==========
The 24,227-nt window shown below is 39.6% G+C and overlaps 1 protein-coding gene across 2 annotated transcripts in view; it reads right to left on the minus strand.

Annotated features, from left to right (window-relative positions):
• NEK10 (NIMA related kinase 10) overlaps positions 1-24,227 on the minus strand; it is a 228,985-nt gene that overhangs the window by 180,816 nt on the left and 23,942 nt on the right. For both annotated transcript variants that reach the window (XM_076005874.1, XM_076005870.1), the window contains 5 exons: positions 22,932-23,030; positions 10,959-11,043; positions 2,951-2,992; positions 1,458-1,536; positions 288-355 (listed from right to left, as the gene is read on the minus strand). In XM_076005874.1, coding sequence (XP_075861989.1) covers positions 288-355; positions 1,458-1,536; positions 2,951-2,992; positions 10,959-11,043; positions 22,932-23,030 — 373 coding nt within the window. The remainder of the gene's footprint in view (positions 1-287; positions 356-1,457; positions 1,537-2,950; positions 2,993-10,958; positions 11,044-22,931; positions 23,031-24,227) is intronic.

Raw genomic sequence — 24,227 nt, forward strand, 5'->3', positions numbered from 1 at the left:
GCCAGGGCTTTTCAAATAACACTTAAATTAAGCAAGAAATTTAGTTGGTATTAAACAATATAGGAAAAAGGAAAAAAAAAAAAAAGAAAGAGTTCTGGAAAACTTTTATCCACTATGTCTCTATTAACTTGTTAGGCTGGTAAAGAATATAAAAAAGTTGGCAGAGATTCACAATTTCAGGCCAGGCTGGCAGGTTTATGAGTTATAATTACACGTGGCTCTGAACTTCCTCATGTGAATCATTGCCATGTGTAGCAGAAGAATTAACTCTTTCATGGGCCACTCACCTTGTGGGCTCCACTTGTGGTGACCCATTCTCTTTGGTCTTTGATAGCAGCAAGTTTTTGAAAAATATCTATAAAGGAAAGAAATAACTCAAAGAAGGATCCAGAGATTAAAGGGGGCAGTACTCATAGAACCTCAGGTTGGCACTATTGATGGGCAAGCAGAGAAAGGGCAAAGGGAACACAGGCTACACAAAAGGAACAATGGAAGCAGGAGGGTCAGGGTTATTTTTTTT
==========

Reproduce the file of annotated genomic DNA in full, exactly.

The 24,227-nt window shown below is 39.6% G+C and overlaps 1 protein-coding gene across 2 annotated transcripts in view; it reads right to left on the minus strand.

Annotated features, from left to right (window-relative positions):
• NEK10 (NIMA related kinase 10) overlaps positions 1-24,227 on the minus strand; it is a 228,985-nt gene that overhangs the window by 180,816 nt on the left and 23,942 nt on the right. For both annotated transcript variants that reach the window (XM_076005874.1, XM_076005870.1), the window contains 5 exons: positions 22,932-23,030; positions 10,959-11,043; positions 2,951-2,992; positions 1,458-1,536; positions 288-355 (listed from right to left, as the gene is read on the minus strand). In XM_076005874.1, coding sequence (XP_075861989.1) covers positions 288-355; positions 1,458-1,536; positions 2,951-2,992; positions 10,959-11,043; positions 22,932-23,030 — 373 coding nt within the window. The remainder of the gene's footprint in view (positions 1-287; positions 356-1,457; positions 1,537-2,950; positions 2,993-10,958; positions 11,044-22,931; positions 23,031-24,227) is intronic.

Raw genomic sequence — 24,227 nt, forward strand, 5'->3', positions numbered from 1 at the left:
GCCAGGGCTTTTCAAATAACACTTAAATTAAGCAAGAAATTTAGTTGGTATTAAACAATATAGGAAAAAGGAAAAAAAAAAAAAAGAAAGAGTTCTGGAAAACTTTTATCCACTATGTCTCTATTAACTTGTTAGGCTGGTAAAGAATATAAAAAAGTTGGCAGAGATTCACAATTTCAGGCCAGGCTGGCAGGTTTATGAGTTATAATTACACGTGGCTCTGAACTTCCTCATGTGAATCATTGCCATGTGTAGCAGAAGAATTAACTCTTTCATGGGCCACTCACCTTGTGGGCTCCACTTGTGGTGACCCATTCTCTTTGGTCTTTGATAGCAGCAAGTTTTTGAAAAATATCTATAAAGGAAAGAAATAACTCAAAGAAGGATCCAGAGATTAAAGGGGGCAGTACTCATAGAACCTCAGGTTGGCACTATTGATGGGCAAGCAGAGAAAGGGCAAAGGGAACACAGGCTACACAAAAGGAACAATGGAAGCAGGAGGGTCAGGGTTATTTTTTTT